McCormick's final task is to find Helen in the present day. McCormick commandeers a B-25 bomber from an air show with Nat a stowaway on board. Claire notices Nat is gone and he was last in the plane with Daniel. The Government will wait for Nat and Daniel to get back and escort them home, so they can finish their research on Harry's machine and research from the hospital on Daniel's condition too. Nat helps McCormick land when another attack nearly kills him. His true age having finally caught up with him, the now-elderly McCormick reunites with the elderly Helen and asks her to marry him and she accepts.


Actor Role
Mel Gibson Captain Daniel McCormick, USAAC[2]
Jamie Lee Curtis Claire Cooper
Elijah Wood Nat Cooper
Isabel Glasser Helen
George Wendt Harry Finley
Joe Morton Cameron
Nicolas Surovy John
David Marshall Grant Lt. Col. Wilcox, USAF
Robert Hy Gorman Felix
Millie Slavin Susan Finley
Michael Goorjian Steven
Veronica Lauren Alice
Art LaFleur Alice's Father
Eric Pierpoint Fred
Richard Ryder Pilots at Airshow
Michael Briggs Pilots at Airshow
Walton Goggins[3] Gate MP
B-25 Mitchell


In November 1990, Warner Bros. purchased the film rights to "The Rest of Daniel" for $2 million, the most ever paid for a screenplay. Ostensibly purchased as a star vehicle for Gibson, he turned down the opportunity to direct the feature.[4]

A North American B-25J Mitchell known as "Photo Fanny" (from the Planes of Fame Museum in Chino, California) is featured prominently in the film, both as the B-25 prototype and later as the restored warbird McCormick flies to his beloved.[5]


Critically, Forever Young met with mixed reviews, Roger Ebert noted, "[Forever Young] is not one of the most inspired (of the time travel movies), even though it has its heart in the right place."[6] Box Office characterized it as "gooey sentiment and melodrama", playing on Gibson's name.[7] Rita Kempley from the Washington Post dismissed the film as "A pablum of schmaltz and science fiction ..."[8] As of December 2018, the film holds a 57% approval rating on Rotten Tomatoes based on 23 reviews.[9]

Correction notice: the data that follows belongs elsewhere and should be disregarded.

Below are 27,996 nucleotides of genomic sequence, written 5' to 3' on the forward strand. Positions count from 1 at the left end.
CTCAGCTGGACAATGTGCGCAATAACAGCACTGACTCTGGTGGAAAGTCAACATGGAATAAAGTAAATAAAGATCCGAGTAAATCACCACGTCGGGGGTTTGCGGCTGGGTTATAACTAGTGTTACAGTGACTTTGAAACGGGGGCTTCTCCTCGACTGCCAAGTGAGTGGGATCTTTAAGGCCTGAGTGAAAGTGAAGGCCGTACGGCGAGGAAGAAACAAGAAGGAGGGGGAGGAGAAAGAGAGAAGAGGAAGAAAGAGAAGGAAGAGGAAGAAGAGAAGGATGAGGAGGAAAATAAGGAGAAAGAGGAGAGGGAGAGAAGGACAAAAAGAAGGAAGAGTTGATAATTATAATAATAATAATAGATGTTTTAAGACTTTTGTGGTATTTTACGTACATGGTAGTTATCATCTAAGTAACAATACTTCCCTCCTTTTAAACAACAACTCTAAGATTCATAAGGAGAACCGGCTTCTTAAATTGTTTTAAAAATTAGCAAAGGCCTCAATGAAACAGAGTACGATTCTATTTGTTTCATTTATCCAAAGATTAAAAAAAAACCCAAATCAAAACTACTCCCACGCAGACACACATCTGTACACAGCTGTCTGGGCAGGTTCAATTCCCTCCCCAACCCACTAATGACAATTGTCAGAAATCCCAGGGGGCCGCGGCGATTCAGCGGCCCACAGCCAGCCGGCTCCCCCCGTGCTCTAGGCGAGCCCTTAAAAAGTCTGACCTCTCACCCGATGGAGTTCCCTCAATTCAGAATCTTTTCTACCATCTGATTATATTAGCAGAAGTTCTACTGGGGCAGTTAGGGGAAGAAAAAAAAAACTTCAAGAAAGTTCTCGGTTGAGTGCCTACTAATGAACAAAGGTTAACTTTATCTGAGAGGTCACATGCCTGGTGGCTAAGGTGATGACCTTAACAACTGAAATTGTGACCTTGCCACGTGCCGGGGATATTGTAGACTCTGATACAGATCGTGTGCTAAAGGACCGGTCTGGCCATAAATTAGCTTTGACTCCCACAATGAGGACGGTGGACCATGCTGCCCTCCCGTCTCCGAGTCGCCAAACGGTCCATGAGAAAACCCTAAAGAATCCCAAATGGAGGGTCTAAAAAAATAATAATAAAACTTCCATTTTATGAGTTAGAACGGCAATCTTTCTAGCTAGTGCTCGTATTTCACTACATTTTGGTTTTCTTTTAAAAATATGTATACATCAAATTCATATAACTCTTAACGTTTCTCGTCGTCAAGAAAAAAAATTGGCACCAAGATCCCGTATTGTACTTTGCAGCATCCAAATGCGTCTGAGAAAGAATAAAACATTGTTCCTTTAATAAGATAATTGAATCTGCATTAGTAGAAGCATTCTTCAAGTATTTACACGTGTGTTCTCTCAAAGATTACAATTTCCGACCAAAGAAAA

Box office[edit]

Despite the lukewarm reviews, mostly focused on the script, the film did well with audiences, and took in $127,956,187 worldwide. Forever Young opened to a first weekend gross of $5,609,875 and went on to gross $55,956,187 in the domestic market. It grossed approximately $72,000,000 in the foreign market.[1] A Hollywood premiere was turned into a fund-raiser for two of Gibson's charities, the West Hollywood Alcohol and Drug Recovery Center and the Santa Monica Homeless Drop-in Center. A total of $70,000 was raised for both charities.[7]

See also[edit]


  1. ^ a b Forever Young at Box Office Mojo
  2. ^ Rainer, Peter. "A Freeze-Dried Romance: 'Forever Young' Is Fashioned From Cliches and Recycled Goods." The Los Angeles Times, December 16, 1992. Retrieved: November 23, 2010.
  3. ^ Goggins in Murray, Noel (November 23, 2008). "Walton Goggins". The A.V. Club. Retrieved January 7, 2017. I was in a movie called Forever Young, with Mel Gibson. I just saw the director up here in Canada the other day—Steve Miner. ...[W]hen you're a young actor, you live for those days. It was a day with Mel Gibson. ... Early in my career, those small roles I got, they were pretty two-dimensional, buddy, for the most part. But you do what you can do with it on your day, and you're thankful for it.
  4. ^ Clarkson 2004, p. 276.
  5. ^ Budd, Dave. "Mitchell B-25 “Photo Fanny” – N3675G." Photo Recon's Classic Warbirds, March 9, 2010. Retrieved: October 16, 2011.
  6. ^ " 'Forever Young' Review." December 16, 1992.
  7. ^ a b Clarkson 2004, p. 277.
  8. ^ Kempley, Rita. "'Forever Young’ ." Washington Post, December 16, 1992.
  9. ^


  • Clarkson, Wensley. Mel Gibson: Man on a Mission. London: John Blake, 2004. ISBN 1-85782-537-3.
  • McCarty, John. The Films of Mel Gibson. New York: Citadel, 2001. ISBN 0-8065-2226-7.

External links[edit]